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Having chronic health problems? Instead of seeing a regular doctor, consider going to a functional medicine doctor. The visit may not be covered by your health insurance. But, the benefits are likely worth it in the long run.
Functional medicine … sounds redundant, doesn’t it? After all, isn’t all medicine supposed to function? Unfortunately, not all medicine does work. In fact, prescription drugs kill more people these days than car accidents.
More than pharmaceutical drugs, the entire mainstream medical system is considered dysfunctional by some people. In light of this, functional medicine is becoming more popular.
An alternative to acute symptom care, functional medicine assesses why illness or dis-ease occurs in the first place.
What do functional doctors do?
Let’s use an example.
Suppose you have depression. A conventional doctor would prescribe an antidepressant. On the other hand, a functional medicine doctor attempts to find the root cause of the depression.
Here are some things this alternative doctor would look at in assessing the root cause of depression:
- History of antibiotic use
- Levels of Omega-3 essential fatty acids
- Blood level of vitamin D
- Thyroid gland function
- Blood sugar levels
Moreover, a doctor who practices functional medicine takes into account every aspect of the patient’s life. In other words, functional medicine doctors look at the whole person, in New-Agey speak. What this means is that in addition to analyzing diagnostic tests (such as neurotransmitter balance, vitamin D, thyroid function), a functional medicine doctor would ask you about your stress levels.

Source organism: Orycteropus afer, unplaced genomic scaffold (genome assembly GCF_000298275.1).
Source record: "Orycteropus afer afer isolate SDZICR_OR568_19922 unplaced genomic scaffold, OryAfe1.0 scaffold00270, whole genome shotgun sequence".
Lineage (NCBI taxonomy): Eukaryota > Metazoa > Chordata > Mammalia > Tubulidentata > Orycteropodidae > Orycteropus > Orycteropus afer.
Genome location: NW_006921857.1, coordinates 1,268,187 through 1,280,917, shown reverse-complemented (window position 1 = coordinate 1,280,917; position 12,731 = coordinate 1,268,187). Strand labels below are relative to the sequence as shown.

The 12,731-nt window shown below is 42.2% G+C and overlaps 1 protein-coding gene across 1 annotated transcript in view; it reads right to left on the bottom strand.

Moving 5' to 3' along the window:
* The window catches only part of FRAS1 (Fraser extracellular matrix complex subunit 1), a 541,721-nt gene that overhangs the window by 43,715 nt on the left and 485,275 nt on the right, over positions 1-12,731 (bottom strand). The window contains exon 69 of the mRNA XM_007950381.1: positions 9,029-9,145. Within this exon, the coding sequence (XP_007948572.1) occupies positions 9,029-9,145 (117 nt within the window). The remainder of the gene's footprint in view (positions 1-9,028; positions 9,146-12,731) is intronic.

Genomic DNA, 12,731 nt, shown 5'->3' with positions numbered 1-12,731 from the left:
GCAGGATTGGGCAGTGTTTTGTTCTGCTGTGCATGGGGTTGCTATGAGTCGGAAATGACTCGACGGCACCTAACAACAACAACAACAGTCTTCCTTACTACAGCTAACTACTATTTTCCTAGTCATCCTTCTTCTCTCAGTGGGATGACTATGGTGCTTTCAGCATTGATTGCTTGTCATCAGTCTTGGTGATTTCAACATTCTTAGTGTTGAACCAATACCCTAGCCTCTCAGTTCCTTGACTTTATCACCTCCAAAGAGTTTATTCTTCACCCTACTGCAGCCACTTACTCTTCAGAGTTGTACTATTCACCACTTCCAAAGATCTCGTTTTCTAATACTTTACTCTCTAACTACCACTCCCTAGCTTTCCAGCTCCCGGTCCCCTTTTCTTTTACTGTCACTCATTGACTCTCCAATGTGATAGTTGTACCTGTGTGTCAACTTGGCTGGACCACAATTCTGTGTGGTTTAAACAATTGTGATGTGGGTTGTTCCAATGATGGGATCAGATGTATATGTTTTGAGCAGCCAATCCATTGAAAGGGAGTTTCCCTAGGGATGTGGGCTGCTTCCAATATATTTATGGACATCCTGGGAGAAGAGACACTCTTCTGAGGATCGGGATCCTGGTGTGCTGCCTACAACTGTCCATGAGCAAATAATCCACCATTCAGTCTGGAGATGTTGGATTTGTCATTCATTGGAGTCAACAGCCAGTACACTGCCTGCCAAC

Do you have a stressful job? Do you take time to exercise? What kind of exercise and how often? What’s your diet like? Do you have solid relationships with friends, family and your spouse? What’s your sleep pattern? What products do you use to clean your kitchen and bathroom? Which self-care products do you use?
What is a functional medicine doctor?
These environmental and lifestyle factors can affect your health. They can lead to disease by turning on or off certain genes. However, conventional medicine doctors most often do not ask patients about their lifestyle or household cleaners, etc.
The study of genes turning on or off, (epigenetics), which may lead to disease, is one reason functional medicine is becoming increasingly popular. Or so says the Institute of Functional Medicine (IFM). A whitepaper by the IFM succinctly answers the question, “what is a functional medicine doctor.” The IFM definition: doctors that practice functional medicine ask how and why illness occurs. This type of doctor restores a patient’s health by addressing the root cause of illness on an individual basis.
In functional medicine, it’s believed that the body’s myriad systems are connected. Consider this analogy. Say you have an oil leak. A competent car mechanic runs a total inspection on your car. They don’t just fix the oil leak. Likewise, a doctor practicing functional medicine looks at you holistically.